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United States of America v. Jarvis Simpson


January 30, 2012


Appeal from a judgment of conviction of the United States District Court for the Northern District of New York (Glenn T. Suddaby, Judge) entered December 21, 2010.


United States v. Simpson


Rulings by summary order do not have precedential effect. Citation to summary orders filed on or after January 1, 2007, is permitted and is governed by Federal Rule of Appellate Procedure 32.1 and this court's Local Rule 32.1.1. When citing a summary order in a document filed with this court, a party must cite either the Federal Appendix or an electronic database (with the notation "summary order"). A party citing a summary order must serve a copy of it on any party not represented by counsel.

At a stated term of the United States Court of Appeals for the Second Circuit, held at the Daniel Patrick Moynihan United States Courthouse, 500 Pearl Street, in the City of New York, on the 30th day of January, two thousand twelve.



Defendant-appellant Jarvis Simpson appeals a judgment of conviction entered on December 21, 2010, following a jury trial, imposing a 327-month term of imprisonment for conspiring to possess with intent to distribute cocaine base, in violation of 21 U.S.C. §§ 846.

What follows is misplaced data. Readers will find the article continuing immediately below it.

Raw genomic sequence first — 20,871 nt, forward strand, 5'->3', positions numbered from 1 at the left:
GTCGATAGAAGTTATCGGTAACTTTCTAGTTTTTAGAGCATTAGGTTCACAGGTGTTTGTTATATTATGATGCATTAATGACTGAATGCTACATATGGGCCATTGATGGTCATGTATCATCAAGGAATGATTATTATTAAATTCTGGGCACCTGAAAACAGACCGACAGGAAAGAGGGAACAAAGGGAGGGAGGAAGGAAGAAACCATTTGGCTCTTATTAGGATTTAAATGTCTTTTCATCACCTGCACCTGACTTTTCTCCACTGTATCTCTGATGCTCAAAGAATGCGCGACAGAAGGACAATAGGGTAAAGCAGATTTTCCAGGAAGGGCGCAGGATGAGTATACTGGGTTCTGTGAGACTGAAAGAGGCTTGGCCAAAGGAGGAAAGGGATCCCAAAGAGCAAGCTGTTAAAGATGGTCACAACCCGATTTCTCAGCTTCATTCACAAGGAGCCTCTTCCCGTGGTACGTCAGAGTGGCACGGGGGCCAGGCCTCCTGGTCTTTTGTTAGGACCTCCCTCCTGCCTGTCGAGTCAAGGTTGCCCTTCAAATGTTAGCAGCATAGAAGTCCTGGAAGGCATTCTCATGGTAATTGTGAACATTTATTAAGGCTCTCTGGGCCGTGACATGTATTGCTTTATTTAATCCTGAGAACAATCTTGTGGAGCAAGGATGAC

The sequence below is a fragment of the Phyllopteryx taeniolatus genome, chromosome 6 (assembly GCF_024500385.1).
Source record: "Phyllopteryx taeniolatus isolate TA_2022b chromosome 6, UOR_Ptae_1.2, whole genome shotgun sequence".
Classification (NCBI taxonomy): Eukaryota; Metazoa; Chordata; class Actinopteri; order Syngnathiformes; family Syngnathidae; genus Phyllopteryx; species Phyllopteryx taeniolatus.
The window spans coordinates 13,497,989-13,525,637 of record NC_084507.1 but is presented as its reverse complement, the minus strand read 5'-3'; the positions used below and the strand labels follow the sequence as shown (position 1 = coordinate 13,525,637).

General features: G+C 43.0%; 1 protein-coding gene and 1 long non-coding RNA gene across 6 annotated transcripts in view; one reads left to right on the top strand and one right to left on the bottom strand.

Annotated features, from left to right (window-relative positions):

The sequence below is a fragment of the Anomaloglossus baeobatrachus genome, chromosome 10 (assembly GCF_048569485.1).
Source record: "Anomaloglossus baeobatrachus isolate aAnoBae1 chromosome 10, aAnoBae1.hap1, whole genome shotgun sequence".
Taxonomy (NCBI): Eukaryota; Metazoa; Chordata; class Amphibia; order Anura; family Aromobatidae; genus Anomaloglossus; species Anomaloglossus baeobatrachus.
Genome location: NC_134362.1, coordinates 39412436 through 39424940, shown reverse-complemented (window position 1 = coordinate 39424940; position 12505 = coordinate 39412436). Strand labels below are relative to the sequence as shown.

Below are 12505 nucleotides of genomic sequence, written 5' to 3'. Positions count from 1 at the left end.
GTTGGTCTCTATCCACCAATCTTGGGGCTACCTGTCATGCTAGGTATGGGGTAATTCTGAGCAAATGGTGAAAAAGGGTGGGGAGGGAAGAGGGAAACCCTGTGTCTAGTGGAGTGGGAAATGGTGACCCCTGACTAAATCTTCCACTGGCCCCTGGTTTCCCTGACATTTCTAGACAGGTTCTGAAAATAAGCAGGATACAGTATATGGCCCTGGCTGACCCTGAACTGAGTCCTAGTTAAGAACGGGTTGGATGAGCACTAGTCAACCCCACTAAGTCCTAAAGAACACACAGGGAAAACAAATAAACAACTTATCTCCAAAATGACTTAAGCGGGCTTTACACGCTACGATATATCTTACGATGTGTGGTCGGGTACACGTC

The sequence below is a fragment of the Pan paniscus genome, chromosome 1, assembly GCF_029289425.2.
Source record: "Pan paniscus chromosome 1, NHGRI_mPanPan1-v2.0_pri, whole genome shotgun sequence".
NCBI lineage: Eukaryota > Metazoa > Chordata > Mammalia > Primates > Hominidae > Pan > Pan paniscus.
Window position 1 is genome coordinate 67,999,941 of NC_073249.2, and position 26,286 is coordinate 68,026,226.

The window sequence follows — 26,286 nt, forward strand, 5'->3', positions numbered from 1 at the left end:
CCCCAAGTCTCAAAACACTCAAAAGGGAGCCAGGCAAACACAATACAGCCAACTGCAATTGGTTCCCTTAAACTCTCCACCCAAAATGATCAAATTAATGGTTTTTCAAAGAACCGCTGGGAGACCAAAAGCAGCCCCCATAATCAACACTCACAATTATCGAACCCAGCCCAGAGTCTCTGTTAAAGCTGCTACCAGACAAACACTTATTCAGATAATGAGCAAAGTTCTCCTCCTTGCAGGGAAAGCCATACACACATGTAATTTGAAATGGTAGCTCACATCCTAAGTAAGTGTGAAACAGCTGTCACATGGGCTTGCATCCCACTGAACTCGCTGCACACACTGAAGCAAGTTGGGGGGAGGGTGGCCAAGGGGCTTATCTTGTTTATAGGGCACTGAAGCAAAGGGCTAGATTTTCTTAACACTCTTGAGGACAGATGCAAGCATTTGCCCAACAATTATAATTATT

We assume the parties' familiarity with the factual history and proceedings below. Briefly, Simpson ran a cocaine selling business in Utica, New York. Simpson would purchase powder cocaine in New York City, transport the cocaine back to Utica, and, with the assistance of Julia Valladares and Nealonnie Brown, would cook the powder cocaine into crack cocaine for resale. On March 18, 2009, Simpson was arrested and jailed at the Oneida County Correctional Facility.

While Simpson was incarcerated, Valladares and Brown talked to Simpson by phone and visited him. During a routine review of Simpson's telephone calls and visitor logs, Officer Russell Smith determined that Simpson, in code, was directing the women to continue the drug enterprise and instructing them on how to proceed in his absence. Smith reported his suspicion to his supervisor, David Cady, who investigated the situation and confirmed the involvement of Valladares and Brown in a conspiracy to possess with intent to distribute cocaine.